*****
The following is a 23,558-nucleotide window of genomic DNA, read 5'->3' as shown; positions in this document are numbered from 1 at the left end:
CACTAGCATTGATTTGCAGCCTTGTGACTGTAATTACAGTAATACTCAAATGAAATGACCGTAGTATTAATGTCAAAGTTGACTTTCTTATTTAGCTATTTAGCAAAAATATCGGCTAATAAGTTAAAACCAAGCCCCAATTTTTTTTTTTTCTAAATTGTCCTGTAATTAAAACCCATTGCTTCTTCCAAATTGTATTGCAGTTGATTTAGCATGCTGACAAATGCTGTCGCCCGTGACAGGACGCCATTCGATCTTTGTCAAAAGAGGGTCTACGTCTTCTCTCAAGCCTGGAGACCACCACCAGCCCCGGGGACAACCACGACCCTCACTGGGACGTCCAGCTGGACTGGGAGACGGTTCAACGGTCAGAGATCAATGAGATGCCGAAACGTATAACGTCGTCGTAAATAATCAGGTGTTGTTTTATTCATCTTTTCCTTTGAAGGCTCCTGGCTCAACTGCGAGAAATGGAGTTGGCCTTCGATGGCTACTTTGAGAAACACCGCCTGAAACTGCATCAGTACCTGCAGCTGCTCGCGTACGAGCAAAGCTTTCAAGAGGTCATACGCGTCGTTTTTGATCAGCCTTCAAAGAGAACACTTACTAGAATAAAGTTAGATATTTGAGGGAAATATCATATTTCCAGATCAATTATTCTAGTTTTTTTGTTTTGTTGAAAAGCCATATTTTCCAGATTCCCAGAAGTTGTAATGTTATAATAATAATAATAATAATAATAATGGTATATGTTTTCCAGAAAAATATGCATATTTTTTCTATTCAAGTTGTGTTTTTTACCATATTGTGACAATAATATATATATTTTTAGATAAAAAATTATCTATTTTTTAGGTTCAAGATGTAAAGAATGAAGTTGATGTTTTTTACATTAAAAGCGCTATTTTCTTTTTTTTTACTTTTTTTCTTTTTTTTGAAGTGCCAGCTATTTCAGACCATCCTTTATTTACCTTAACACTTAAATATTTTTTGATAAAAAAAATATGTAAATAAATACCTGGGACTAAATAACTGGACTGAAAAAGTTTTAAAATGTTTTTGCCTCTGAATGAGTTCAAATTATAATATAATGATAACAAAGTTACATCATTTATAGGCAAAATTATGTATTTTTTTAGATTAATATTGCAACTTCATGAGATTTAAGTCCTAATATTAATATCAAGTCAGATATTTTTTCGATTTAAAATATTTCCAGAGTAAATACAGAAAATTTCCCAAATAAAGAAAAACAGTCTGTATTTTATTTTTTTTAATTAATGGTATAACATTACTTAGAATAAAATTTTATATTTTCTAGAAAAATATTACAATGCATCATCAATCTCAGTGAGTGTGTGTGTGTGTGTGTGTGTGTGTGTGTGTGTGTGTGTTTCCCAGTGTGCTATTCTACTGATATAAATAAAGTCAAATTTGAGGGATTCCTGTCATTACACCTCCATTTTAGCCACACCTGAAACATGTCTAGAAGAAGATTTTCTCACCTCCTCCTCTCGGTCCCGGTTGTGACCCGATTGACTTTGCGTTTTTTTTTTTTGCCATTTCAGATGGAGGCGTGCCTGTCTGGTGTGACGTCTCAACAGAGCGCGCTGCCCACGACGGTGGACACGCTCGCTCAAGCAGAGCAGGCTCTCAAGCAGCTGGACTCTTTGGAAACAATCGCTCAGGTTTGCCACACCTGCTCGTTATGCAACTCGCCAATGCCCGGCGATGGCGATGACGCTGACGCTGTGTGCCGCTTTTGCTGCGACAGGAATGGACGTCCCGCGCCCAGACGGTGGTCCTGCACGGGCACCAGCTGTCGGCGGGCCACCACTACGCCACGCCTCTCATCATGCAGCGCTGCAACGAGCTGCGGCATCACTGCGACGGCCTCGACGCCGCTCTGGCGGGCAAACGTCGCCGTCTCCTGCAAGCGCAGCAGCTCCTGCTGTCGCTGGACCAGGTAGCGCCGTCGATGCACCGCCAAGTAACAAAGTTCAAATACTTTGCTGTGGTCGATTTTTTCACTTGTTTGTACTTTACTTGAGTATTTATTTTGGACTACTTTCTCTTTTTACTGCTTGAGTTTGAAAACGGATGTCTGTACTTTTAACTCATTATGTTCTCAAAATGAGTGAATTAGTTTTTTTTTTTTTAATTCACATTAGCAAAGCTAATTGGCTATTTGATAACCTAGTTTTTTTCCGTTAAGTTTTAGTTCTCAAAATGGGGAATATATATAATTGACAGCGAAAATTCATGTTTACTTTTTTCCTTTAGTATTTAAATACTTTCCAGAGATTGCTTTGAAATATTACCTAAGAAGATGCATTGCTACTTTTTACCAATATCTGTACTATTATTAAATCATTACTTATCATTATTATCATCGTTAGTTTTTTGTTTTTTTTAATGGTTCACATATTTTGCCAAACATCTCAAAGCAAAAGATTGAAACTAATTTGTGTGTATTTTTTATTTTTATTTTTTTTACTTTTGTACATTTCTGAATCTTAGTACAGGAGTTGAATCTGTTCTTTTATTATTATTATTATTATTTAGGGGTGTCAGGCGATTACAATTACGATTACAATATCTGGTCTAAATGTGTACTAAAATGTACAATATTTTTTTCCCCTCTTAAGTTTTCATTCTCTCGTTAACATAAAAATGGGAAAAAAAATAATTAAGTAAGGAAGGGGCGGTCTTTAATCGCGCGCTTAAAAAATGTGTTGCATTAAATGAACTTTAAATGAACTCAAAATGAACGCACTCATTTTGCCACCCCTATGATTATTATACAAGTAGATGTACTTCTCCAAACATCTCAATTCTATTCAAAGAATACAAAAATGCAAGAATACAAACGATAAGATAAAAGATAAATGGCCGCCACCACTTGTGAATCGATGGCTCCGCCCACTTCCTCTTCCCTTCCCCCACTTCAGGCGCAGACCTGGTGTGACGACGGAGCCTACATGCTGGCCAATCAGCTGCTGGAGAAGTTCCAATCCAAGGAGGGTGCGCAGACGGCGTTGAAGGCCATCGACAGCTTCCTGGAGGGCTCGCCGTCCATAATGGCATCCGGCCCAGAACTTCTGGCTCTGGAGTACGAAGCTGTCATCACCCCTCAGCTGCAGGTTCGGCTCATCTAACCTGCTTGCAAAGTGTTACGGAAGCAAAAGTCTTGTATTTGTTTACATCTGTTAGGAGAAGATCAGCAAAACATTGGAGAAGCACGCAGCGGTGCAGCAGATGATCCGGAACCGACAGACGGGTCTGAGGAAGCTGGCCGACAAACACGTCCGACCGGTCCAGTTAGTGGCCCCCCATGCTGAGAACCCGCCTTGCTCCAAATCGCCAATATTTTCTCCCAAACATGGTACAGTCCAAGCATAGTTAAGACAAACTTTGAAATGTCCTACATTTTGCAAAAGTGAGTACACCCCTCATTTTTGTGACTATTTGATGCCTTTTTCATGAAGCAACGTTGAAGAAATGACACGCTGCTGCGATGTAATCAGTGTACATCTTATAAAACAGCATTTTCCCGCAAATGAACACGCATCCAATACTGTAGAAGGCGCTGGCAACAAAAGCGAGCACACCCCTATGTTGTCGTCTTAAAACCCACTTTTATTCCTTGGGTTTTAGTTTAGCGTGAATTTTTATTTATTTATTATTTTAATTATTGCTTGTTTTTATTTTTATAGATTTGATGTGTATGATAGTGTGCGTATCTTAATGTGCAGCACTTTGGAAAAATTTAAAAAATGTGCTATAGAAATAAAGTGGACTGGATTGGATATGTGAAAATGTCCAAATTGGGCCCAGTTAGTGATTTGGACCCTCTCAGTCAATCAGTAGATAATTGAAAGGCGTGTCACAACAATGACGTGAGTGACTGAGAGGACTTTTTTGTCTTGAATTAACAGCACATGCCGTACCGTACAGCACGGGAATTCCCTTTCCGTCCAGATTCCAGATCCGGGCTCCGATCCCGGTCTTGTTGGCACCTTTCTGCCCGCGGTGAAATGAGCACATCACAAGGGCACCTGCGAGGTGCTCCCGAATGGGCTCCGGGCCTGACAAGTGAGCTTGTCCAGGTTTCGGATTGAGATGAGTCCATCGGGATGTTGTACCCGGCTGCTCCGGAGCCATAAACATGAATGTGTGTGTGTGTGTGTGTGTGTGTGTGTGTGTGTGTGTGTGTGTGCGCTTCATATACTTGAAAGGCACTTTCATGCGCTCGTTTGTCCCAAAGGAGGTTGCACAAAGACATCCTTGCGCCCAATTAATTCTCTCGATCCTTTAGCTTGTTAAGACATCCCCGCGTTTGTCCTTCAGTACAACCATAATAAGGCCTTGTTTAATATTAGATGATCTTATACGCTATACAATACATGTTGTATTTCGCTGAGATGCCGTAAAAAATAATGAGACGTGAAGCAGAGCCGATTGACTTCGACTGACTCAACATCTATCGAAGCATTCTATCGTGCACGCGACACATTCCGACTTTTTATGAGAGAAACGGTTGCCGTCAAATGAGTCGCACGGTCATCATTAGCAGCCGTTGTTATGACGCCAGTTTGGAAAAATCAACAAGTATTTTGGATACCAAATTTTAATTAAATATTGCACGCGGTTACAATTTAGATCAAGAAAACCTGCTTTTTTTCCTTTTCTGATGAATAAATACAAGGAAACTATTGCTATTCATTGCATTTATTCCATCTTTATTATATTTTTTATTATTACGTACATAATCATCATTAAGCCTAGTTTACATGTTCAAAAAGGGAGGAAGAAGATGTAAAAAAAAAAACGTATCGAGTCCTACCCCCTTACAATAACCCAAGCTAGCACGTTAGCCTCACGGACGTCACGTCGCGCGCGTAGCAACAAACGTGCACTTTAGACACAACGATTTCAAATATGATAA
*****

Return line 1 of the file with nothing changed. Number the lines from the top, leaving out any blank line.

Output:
The following is a 23,558-nucleotide window of genomic DNA, read 5'->3' as shown; positions in this document are numbered from 1 at the left end: